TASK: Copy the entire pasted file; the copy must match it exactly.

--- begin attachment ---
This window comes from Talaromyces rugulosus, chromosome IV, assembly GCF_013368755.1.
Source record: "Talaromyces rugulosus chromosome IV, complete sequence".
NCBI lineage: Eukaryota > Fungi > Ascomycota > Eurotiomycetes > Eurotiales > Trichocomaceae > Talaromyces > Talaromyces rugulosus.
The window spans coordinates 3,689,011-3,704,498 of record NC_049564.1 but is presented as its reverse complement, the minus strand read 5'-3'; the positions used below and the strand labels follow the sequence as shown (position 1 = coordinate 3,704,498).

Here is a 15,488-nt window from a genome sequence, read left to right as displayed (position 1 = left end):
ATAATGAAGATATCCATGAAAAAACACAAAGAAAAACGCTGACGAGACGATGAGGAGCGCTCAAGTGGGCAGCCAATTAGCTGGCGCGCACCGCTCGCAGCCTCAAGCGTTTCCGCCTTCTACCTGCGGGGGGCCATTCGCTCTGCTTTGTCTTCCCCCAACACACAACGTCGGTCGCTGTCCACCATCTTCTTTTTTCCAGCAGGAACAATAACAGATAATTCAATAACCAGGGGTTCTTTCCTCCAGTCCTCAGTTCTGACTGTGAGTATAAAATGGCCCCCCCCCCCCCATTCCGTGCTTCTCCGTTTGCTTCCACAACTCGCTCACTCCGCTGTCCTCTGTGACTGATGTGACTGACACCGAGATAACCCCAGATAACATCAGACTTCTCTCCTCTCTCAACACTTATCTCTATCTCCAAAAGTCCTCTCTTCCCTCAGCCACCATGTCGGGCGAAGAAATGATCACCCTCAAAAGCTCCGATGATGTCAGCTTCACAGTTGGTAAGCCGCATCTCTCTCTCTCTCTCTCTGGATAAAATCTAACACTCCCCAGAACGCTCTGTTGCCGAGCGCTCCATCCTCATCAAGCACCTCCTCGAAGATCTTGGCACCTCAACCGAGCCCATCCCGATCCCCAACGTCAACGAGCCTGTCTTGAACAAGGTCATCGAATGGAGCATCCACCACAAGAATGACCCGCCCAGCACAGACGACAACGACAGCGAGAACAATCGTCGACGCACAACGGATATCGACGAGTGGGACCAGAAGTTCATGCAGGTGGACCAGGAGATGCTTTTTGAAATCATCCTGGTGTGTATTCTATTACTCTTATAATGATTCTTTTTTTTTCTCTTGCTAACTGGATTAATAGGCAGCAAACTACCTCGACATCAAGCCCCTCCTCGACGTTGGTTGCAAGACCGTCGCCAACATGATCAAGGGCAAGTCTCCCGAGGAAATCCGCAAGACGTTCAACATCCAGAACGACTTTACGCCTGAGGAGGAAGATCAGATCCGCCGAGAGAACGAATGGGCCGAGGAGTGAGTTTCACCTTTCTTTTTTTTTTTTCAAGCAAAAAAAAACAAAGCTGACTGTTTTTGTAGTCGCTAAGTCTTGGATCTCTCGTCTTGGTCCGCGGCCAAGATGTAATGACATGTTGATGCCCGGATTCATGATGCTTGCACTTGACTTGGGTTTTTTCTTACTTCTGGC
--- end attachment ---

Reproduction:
This window comes from Talaromyces rugulosus, chromosome IV, assembly GCF_013368755.1.
Source record: "Talaromyces rugulosus chromosome IV, complete sequence".
NCBI lineage: Eukaryota > Fungi > Ascomycota > Eurotiomycetes > Eurotiales > Trichocomaceae > Talaromyces > Talaromyces rugulosus.
The window spans coordinates 3,689,011-3,704,498 of record NC_049564.1 but is presented as its reverse complement, the minus strand read 5'-3'; the positions used below and the strand labels follow the sequence as shown (position 1 = coordinate 3,704,498).

Here is a 15,488-nt window from a genome sequence, read left to right as displayed (position 1 = left end):
ATAATGAAGATATCCATGAAAAAACACAAAGAAAAACGCTGACGAGACGATGAGGAGCGCTCAAGTGGGCAGCCAATTAGCTGGCGCGCACCGCTCGCAGCCTCAAGCGTTTCCGCCTTCTACCTGCGGGGGGCCATTCGCTCTGCTTTGTCTTCCCCCAACACACAACGTCGGTCGCTGTCCACCATCTTCTTTTTTCCAGCAGGAACAATAACAGATAATTCAATAACCAGGGGTTCTTTCCTCCAGTCCTCAGTTCTGACTGTGAGTATAAAATGGCCCCCCCCCCCCCATTCCGTGCTTCTCCGTTTGCTTCCACAACTCGCTCACTCCGCTGTCCTCTGTGACTGATGTGACTGACACCGAGATAACCCCAGATAACATCAGACTTCTCTCCTCTCTCAACACTTATCTCTATCTCCAAAAGTCCTCTCTTCCCTCAGCCACCATGTCGGGCGAAGAAATGATCACCCTCAAAAGCTCCGATGATGTCAGCTTCACAGTTGGTAAGCCGCATCTCTCTCTCTCTCTCTCTGGATAAAATCTAACACTCCCCAGAACGCTCTGTTGCCGAGCGCTCCATCCTCATCAAGCACCTCCTCGAAGATCTTGGCACCTCAACCGAGCCCATCCCGATCCCCAACGTCAACGAGCCTGTCTTGAACAAGGTCATCGAATGGAGCATCCACCACAAGAATGACCCGCCCAGCACAGACGACAACGACAGCGAGAACAATCGTCGACGCACAACGGATATCGACGAGTGGGACCAGAAGTTCATGCAGGTGGACCAGGAGATGCTTTTTGAAATCATCCTGGTGTGTATTCTATTACTCTTATAATGATTCTTTTTTTTTCTCTTGCTAACTGGATTAATAGGCAGCAAACTACCTCGACATCAAGCCCCTCCTCGACGTTGGTTGCAAGACCGTCGCCAACATGATCAAGGGCAAGTCTCCCGAGGAAATCCGCAAGACGTTCAACATCCAGAACGACTTTACGCCTGAGGAGGAAGATCAGATCCGCCGAGAGAACGAATGGGCCGAGGAGTGAGTTTCACCTTTCTTTTTTTTTTTTCAAGCAAAAAAAAACAAAGCTGACTGTTTTTGTAGTCGCTAAGTCTTGGATCTCTCGTCTTGGTCCGCGGCCAAGATGTAATGACATGTTGATGCCCGGATTCATGATGCTTGCACTTGACTTGGGTTTTTTCTTACTTCTGGC